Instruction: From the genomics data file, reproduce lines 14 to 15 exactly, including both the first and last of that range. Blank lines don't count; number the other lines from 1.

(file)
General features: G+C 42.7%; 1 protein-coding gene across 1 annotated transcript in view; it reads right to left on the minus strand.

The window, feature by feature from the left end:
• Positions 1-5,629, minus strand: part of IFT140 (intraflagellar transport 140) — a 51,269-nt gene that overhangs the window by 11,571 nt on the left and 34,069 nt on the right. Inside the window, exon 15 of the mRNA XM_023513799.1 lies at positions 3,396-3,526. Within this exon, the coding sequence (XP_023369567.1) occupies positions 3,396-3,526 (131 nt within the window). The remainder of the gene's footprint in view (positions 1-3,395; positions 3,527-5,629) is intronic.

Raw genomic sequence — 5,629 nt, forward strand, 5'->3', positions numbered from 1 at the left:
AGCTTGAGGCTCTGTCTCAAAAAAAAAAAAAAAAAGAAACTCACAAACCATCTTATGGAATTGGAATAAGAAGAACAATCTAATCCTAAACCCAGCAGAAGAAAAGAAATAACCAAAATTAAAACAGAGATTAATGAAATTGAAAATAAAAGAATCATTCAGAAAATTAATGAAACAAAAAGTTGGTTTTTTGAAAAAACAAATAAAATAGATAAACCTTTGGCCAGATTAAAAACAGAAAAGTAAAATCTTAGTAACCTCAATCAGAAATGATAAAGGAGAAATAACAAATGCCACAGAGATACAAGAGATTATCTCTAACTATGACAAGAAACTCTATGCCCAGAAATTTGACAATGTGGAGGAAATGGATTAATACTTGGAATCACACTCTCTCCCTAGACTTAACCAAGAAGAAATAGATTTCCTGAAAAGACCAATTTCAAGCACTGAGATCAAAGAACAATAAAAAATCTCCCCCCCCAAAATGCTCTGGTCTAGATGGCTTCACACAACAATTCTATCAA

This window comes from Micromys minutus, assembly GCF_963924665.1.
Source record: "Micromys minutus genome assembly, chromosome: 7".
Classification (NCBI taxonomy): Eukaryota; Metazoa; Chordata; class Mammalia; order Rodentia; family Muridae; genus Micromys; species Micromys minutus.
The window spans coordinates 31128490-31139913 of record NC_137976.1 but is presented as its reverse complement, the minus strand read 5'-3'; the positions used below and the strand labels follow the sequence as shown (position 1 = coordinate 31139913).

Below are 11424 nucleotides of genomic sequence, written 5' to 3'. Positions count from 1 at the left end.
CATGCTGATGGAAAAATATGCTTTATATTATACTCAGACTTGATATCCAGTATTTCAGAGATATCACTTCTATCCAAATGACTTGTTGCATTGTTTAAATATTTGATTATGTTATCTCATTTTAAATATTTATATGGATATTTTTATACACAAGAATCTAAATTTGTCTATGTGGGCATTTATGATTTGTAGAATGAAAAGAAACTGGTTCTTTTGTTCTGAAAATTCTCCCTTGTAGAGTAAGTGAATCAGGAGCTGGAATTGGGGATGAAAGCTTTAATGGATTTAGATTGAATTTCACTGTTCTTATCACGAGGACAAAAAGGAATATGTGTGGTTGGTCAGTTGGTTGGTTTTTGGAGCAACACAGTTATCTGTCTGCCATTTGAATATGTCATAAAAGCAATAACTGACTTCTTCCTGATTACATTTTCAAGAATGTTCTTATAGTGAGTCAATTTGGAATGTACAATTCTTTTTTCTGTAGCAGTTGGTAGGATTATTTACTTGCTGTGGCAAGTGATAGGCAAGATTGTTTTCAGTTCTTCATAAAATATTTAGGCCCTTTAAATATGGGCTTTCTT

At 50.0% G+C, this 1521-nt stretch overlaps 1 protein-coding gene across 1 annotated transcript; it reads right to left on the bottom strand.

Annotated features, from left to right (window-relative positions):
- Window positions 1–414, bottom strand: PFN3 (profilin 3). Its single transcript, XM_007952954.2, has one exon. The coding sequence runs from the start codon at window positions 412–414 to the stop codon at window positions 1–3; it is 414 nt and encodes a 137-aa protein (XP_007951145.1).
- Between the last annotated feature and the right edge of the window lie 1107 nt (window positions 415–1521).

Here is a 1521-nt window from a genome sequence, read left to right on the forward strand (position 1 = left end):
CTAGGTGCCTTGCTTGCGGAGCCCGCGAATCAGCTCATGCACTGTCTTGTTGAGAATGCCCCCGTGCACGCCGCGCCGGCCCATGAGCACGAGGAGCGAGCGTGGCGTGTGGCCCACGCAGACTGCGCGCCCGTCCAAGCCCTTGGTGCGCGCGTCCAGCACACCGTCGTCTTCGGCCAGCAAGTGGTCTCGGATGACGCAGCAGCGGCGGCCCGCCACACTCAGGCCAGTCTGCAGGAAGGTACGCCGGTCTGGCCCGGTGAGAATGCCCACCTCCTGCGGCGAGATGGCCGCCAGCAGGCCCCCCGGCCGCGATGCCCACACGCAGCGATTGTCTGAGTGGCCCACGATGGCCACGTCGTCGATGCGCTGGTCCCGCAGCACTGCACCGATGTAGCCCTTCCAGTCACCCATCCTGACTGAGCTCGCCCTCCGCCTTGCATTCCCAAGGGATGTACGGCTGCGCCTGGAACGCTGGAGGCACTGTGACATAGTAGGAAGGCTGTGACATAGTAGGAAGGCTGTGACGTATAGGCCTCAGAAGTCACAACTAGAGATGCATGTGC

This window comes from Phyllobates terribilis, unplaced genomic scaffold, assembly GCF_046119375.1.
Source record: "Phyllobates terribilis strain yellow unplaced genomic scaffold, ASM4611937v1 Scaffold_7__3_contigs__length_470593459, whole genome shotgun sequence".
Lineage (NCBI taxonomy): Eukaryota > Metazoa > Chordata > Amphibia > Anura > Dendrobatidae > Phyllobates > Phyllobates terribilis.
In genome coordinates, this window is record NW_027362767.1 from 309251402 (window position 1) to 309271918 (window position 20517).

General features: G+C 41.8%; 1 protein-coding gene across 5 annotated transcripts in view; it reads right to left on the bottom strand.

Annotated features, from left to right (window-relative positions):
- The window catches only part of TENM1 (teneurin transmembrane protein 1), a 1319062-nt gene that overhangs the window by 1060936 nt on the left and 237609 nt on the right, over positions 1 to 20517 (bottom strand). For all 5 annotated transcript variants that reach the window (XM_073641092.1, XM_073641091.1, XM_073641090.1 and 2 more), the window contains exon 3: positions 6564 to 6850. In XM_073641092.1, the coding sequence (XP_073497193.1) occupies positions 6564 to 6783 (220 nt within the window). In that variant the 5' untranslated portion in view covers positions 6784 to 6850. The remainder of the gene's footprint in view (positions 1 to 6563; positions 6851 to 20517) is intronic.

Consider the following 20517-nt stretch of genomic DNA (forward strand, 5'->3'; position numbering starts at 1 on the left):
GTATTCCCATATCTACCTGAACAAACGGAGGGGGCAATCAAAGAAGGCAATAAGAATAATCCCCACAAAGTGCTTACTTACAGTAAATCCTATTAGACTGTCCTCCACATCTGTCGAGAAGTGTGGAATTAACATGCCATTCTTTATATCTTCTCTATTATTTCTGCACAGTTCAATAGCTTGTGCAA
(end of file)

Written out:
- Window positions 1–414, bottom strand: PFN3 (profilin 3). Its single transcript, XM_007952954.2, has one exon. The coding sequence runs from the start codon at window positions 412–414 to the stop codon at window positions 1–3; it is 414 nt and encodes a 137-aa protein (XP_007951145.1).
- Between the last annotated feature and the right edge of the window lie 1107 nt (window positions 415–1521).